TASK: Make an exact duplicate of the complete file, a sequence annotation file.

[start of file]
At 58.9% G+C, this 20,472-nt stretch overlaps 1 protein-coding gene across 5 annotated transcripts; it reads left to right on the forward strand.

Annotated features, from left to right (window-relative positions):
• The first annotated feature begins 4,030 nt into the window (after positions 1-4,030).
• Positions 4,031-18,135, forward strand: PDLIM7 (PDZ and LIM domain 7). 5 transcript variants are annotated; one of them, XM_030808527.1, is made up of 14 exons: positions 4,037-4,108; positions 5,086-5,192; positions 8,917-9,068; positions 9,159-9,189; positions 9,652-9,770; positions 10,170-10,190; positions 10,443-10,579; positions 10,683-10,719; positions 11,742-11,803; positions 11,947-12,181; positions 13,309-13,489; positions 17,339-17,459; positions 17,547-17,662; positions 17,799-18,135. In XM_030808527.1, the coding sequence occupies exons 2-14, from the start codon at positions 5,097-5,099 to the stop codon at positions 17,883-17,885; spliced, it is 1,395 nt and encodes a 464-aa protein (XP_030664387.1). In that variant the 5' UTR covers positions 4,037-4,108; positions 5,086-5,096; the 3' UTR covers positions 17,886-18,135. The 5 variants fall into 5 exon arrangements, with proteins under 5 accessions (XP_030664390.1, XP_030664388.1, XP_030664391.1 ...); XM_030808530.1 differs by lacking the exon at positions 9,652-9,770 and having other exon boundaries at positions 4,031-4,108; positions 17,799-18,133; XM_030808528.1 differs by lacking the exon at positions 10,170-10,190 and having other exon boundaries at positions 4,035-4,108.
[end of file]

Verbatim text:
At 58.9% G+C, this 20,472-nt stretch overlaps 1 protein-coding gene across 5 annotated transcripts; it reads left to right on the forward strand.

Annotated features, from left to right (window-relative positions):
• The first annotated feature begins 4,030 nt into the window (after positions 1-4,030).
• Positions 4,031-18,135, forward strand: PDLIM7 (PDZ and LIM domain 7). 5 transcript variants are annotated; one of them, XM_030808527.1, is made up of 14 exons: positions 4,037-4,108; positions 5,086-5,192; positions 8,917-9,068; positions 9,159-9,189; positions 9,652-9,770; positions 10,170-10,190; positions 10,443-10,579; positions 10,683-10,719; positions 11,742-11,803; positions 11,947-12,181; positions 13,309-13,489; positions 17,339-17,459; positions 17,547-17,662; positions 17,799-18,135. In XM_030808527.1, the coding sequence occupies exons 2-14, from the start codon at positions 5,097-5,099 to the stop codon at positions 17,883-17,885; spliced, it is 1,395 nt and encodes a 464-aa protein (XP_030664387.1). In that variant the 5' UTR covers positions 4,037-4,108; positions 5,086-5,096; the 3' UTR covers positions 17,886-18,135. The 5 variants fall into 5 exon arrangements, with proteins under 5 accessions (XP_030664390.1, XP_030664388.1, XP_030664391.1 ...); XM_030808530.1 differs by lacking the exon at positions 9,652-9,770 and having other exon boundaries at positions 4,031-4,108; positions 17,799-18,133; XM_030808528.1 differs by lacking the exon at positions 10,170-10,190 and having other exon boundaries at positions 4,035-4,108.